What GCE A level subjects should I take?
The most important thing is to choose subjects that excite your interest and enthusiasm. Many Natural Science options have A-level requirements. Mathematics is essential and should be taken to as high a level as your school can support.
What if I’m not doing A levels?
We can ‘translate’ qualifications from anywhere in the world.
What about Further Mathematics? My school cannot provide the teaching for it.
Further Mathematics is very useful but not essential for Computer Science. We find that students who have taken Further Mathematics tend to have an advantage in their first year, in that they can focus on new concepts rather than worrying about the Mathematics involved. Of course we are aware that schools vary in the teaching that they can offer, and we do our best to take into account your level of Mathematics at the interview.
What grades do you ask for?
In the Computer Science the offer is typically two A* and one A grades at GCE A level or equivalent in Sciences and Mathematics. Please do not be put off by the offer – if we make you an offer it means we want to take you.
What can I expect at the admissions interview?
We interview almost all applicants who apply to read Computer Science and the interviews are usually held in the first or second week of December. There are two 30-minute subject interviews, one focusing on aptitude for computer science and one on mathematics.
Why do you set a written test? And what does it involve?
Each student is different – some people excel at interview while others show their talent in a more reserved way. We find the combination of interview and test is a useful way of assessing a student’s capacity for problem solving and future potential. We are looking for both at Robinson.
What form does a Subject interview take?
You will be interviewed by all four of our Fellows in Computer Science. The normal format is to work through a set of problems together. In one of the interviews you will be provided with the questions 30 minutes in advance to help you think about them before talking to us.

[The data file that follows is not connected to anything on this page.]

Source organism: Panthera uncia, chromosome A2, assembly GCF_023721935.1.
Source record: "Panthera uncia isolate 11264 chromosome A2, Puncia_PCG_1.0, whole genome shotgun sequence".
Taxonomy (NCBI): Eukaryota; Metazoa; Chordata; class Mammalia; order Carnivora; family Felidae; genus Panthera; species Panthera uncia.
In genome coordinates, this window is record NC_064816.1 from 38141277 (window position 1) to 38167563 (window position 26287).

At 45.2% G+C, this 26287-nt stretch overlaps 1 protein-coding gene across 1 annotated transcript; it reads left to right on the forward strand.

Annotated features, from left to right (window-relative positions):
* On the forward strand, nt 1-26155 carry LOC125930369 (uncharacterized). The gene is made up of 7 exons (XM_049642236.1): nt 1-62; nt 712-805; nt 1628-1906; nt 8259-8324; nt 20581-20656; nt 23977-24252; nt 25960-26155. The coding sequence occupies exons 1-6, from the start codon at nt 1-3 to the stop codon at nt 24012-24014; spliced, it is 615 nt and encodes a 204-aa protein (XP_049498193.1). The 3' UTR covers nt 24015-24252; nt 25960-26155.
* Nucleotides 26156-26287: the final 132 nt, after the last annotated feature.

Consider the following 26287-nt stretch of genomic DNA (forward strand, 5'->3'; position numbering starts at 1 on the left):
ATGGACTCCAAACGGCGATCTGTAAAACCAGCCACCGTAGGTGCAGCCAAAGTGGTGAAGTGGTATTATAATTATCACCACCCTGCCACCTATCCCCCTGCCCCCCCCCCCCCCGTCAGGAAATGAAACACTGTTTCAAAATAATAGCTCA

Do you recommend a "year out" between school and university?
We are fairly neutral about this one. If you have a clear plan for your "year out" then it can help you broaden your outlook on life and for many people it proves to be very valuable. It does carry the risk of losing touch with the academic way of life, and many people find when they finally get to university that they have lost the habit of studying and forgotten some of their scientific knowledge. However, it rarely takes more than a term to get over this.
How much time does the course take up?
In the first year, there are twelve lectures a week and about six hours of practical work a week. In addition there are College supervisions – three hours a week on average – and the preparation for them, which should occupy another twelve hours a week or so. In addition you will need to work through your lecture notes, read the textbooks and so on. You can see that this adds up to at least 40 hour a week. Much of it can be done at times which suit you, so that you can keep appropriate afternoons free for sport, or evenings free for music or drama or other social activities.
You do need to be well-organised to fit everything into eight week terms. Self-study over the Christmas and Easter vacations is also essential.
Updated June 2015